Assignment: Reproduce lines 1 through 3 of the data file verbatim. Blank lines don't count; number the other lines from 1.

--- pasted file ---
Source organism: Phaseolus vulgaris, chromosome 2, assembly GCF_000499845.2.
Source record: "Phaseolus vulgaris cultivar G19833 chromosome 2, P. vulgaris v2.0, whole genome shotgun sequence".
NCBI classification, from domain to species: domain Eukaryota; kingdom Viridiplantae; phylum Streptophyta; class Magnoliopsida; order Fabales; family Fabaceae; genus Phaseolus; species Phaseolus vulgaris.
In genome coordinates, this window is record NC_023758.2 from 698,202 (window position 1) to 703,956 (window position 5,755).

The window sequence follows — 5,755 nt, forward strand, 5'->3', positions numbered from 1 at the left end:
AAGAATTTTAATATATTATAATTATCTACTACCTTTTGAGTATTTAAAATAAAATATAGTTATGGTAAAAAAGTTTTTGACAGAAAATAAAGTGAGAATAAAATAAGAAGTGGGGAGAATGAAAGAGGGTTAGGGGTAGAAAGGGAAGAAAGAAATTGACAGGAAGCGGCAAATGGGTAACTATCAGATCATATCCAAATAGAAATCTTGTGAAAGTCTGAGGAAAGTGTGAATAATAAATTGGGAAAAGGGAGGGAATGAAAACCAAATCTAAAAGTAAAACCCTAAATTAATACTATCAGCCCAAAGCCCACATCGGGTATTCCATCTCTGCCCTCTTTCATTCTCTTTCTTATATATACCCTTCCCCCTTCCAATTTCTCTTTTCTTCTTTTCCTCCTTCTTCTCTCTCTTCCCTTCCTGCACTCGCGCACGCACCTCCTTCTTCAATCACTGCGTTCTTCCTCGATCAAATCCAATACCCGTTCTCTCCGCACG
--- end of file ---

Source organism: Phaseolus vulgaris, chromosome 2, assembly GCF_000499845.2.
Source record: "Phaseolus vulgaris cultivar G19833 chromosome 2, P. vulgaris v2.0, whole genome shotgun sequence".
NCBI classification, from domain to species: domain Eukaryota; kingdom Viridiplantae; phylum Streptophyta; class Magnoliopsida; order Fabales; family Fabaceae; genus Phaseolus; species Phaseolus vulgaris.